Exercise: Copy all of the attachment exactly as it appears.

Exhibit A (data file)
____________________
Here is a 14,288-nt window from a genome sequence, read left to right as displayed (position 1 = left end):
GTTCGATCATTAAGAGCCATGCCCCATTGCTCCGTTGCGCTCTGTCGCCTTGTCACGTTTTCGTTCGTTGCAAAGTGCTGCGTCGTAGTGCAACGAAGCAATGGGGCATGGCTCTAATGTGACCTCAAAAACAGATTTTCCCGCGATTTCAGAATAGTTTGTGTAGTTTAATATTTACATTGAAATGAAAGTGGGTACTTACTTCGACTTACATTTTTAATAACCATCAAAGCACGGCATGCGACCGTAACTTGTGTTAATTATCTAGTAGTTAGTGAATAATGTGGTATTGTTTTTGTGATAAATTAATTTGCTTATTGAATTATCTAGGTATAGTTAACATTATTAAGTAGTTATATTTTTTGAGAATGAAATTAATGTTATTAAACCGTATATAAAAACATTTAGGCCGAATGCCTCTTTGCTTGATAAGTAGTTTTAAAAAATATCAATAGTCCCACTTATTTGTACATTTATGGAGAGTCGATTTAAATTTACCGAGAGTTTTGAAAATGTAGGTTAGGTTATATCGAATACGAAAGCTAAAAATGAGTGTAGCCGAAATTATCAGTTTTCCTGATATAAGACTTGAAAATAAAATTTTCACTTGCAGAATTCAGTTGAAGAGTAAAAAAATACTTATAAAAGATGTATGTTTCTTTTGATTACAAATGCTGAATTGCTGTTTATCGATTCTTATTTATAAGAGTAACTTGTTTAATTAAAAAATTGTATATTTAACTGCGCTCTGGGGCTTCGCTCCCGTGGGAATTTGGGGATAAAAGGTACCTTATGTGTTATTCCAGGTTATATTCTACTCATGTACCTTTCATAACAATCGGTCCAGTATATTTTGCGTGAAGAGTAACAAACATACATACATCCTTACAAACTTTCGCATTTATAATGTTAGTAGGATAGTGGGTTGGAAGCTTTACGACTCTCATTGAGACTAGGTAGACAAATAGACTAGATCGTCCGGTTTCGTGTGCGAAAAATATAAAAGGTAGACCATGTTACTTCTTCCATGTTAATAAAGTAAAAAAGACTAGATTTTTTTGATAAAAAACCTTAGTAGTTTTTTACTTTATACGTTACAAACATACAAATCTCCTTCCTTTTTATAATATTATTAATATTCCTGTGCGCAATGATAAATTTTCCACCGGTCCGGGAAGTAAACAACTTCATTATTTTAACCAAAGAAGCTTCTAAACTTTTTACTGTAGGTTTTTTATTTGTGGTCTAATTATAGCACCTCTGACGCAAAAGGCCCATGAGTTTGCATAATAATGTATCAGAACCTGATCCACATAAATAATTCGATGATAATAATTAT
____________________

Here is a 14,288-nt window from a genome sequence, read left to right as displayed (position 1 = left end):
GTTCGATCATTAAGAGCCATGCCCCATTGCTCCGTTGCGCTCTGTCGCCTTGTCACGTTTTCGTTCGTTGCAAAGTGCTGCGTCGTAGTGCAACGAAGCAATGGGGCATGGCTCTAATGTGACCTCAAAAACAGATTTTCCCGCGATTTCAGAATAGTTTGTGTAGTTTAATATTTACATTGAAATGAAAGTGGGTACTTACTTCGACTTACATTTTTAATAACCATCAAAGCACGGCATGCGACCGTAACTTGTGTTAATTATCTAGTAGTTAGTGAATAATGTGGTATTGTTTTTGTGATAAATTAATTTGCTTATTGAATTATCTAGGTATAGTTAACATTATTAAGTAGTTATATTTTTTGAGAATGAAATTAATGTTATTAAACCGTATATAAAAACATTTAGGCCGAATGCCTCTTTGCTTGATAAGTAGTTTTAAAAAATATCAATAGTCCCACTTATTTGTACATTTATGGAGAGTCGATTTAAATTTACCGAGAGTTTTGAAAATGTAGGTTAGGTTATATCGAATACGAAAGCTAAAAATGAGTGTAGCCGAAATTATCAGTTTTCCTGATATAAGACTTGAAAATAAAATTTTCACTTGCAGAATTCAGTTGAAGAGTAAAAAAATACTTATAAAAGATGTATGTTTCTTTTGATTACAAATGCTGAATTGCTGTTTATCGATTCTTATTTATAAGAGTAACTTGTTTAATTAAAAAATTGTATATTTAACTGCGCTCTGGGGCTTCGCTCCCGTGGGAATTTGGGGATAAAAGGTACCTTATGTGTTATTCCAGGTTATATTCTACTCATGTACCTTTCATAACAATCGGTCCAGTATATTTTGCGTGAAGAGTAACAAACATACATACATCCTTACAAACTTTCGCATTTATAATGTTAGTAGGATAGTGGGTTGGAAGCTTTACGACTCTCATTGAGACTAGGTAGACAAATAGACTAGATCGTCCGGTTTCGTGTGCGAAAAATATAAAAGGTAGACCATGTTACTTCTTCCATGTTAATAAAGTAAAAAAGACTAGATTTTTTTGATAAAAAACCTTAGTAGTTTTTTACTTTATACGTTACAAACATACAAATCTCCTTCCTTTTTATAATATTATTAATATTCCTGTGCGCAATGATAAATTTTCCACCGGTCCGGGAAGTAAACAACTTCATTATTTTAACCAAAGAAGCTTCTAAACTTTTTACTGTAGGTTTTTTATTTGTGGTCTAATTATAGCACCTCTGACGCAAAAGGCCCATGAGTTTGCATAATAATGTATCAGAACCTGATCCACATAAATAATTCGATGATAATAATTAT